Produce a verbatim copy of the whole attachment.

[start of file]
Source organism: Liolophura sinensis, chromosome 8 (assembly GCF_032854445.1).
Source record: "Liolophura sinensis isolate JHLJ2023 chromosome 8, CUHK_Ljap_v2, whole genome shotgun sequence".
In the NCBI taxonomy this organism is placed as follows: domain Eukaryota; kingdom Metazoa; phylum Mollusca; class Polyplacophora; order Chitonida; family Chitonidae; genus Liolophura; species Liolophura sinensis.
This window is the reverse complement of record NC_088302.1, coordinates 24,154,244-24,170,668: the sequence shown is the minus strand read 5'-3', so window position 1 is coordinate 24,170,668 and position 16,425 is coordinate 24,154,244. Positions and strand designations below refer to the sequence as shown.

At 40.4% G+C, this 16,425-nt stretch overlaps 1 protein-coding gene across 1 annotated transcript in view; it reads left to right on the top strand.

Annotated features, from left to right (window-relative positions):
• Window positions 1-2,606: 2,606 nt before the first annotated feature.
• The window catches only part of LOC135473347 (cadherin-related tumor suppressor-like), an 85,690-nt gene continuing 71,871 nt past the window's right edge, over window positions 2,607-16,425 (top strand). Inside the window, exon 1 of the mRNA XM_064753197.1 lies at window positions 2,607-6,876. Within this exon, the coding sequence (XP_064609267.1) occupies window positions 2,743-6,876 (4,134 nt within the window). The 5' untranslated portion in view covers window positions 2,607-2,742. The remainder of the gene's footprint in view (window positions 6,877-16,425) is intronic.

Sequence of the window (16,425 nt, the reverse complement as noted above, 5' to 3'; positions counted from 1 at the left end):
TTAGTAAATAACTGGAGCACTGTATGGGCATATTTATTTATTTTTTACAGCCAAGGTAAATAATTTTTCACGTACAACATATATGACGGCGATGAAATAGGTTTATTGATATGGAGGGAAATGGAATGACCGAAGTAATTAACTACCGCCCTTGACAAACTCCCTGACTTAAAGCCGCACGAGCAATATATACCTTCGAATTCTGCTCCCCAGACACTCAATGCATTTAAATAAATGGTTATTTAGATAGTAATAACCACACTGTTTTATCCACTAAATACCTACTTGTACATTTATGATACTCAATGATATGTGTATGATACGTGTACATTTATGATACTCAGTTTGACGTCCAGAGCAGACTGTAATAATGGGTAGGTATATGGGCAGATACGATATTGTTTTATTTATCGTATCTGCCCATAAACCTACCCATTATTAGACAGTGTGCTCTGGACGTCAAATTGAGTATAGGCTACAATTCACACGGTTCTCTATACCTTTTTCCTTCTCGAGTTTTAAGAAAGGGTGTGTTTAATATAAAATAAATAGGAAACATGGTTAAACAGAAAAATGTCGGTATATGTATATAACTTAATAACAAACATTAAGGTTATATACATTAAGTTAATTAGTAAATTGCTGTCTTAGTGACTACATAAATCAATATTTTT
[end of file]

Source organism: Liolophura sinensis, chromosome 8 (assembly GCF_032854445.1).
Source record: "Liolophura sinensis isolate JHLJ2023 chromosome 8, CUHK_Ljap_v2, whole genome shotgun sequence".
In the NCBI taxonomy this organism is placed as follows: domain Eukaryota; kingdom Metazoa; phylum Mollusca; class Polyplacophora; order Chitonida; family Chitonidae; genus Liolophura; species Liolophura sinensis.
This window is the reverse complement of record NC_088302.1, coordinates 24,154,244-24,170,668: the sequence shown is the minus strand read 5'-3', so window position 1 is coordinate 24,170,668 and position 16,425 is coordinate 24,154,244. Positions and strand designations below refer to the sequence as shown.

At 40.4% G+C, this 16,425-nt stretch overlaps 1 protein-coding gene across 1 annotated transcript in view; it reads left to right on the top strand.

Annotated features, from left to right (window-relative positions):
• Window positions 1-2,606: 2,606 nt before the first annotated feature.
• The window catches only part of LOC135473347 (cadherin-related tumor suppressor-like), an 85,690-nt gene continuing 71,871 nt past the window's right edge, over window positions 2,607-16,425 (top strand). Inside the window, exon 1 of the mRNA XM_064753197.1 lies at window positions 2,607-6,876. Within this exon, the coding sequence (XP_064609267.1) occupies window positions 2,743-6,876 (4,134 nt within the window). The 5' untranslated portion in view covers window positions 2,607-2,742. The remainder of the gene's footprint in view (window positions 6,877-16,425) is intronic.

Sequence of the window (16,425 nt, the reverse complement as noted above, 5' to 3'; positions counted from 1 at the left end):
TTAGTAAATAACTGGAGCACTGTATGGGCATATTTATTTATTTTTTACAGCCAAGGTAAATAATTTTTCACGTACAACATATATGACGGCGATGAAATAGGTTTATTGATATGGAGGGAAATGGAATGACCGAAGTAATTAACTACCGCCCTTGACAAACTCCCTGACTTAAAGCCGCACGAGCAATATATACCTTCGAATTCTGCTCCCCAGACACTCAATGCATTTAAATAAATGGTTATTTAGATAGTAATAACCACACTGTTTTATCCACTAAATACCTACTTGTACATTTATGATACTCAATGATATGTGTATGATACGTGTACATTTATGATACTCAGTTTGACGTCCAGAGCAGACTGTAATAATGGGTAGGTATATGGGCAGATACGATATTGTTTTATTTATCGTATCTGCCCATAAACCTACCCATTATTAGACAGTGTGCTCTGGACGTCAAATTGAGTATAGGCTACAATTCACACGGTTCTCTATACCTTTTTCCTTCTCGAGTTTTAAGAAAGGGTGTGTTTAATATAAAATAAATAGGAAACATGGTTAAACAGAAAAATGTCGGTATATGTATATAACTTAATAACAAACATTAAGGTTATATACATTAAGTTAATTAGTAAATTGCTGTCTTAGTGACTACATAAATCAATATTTTT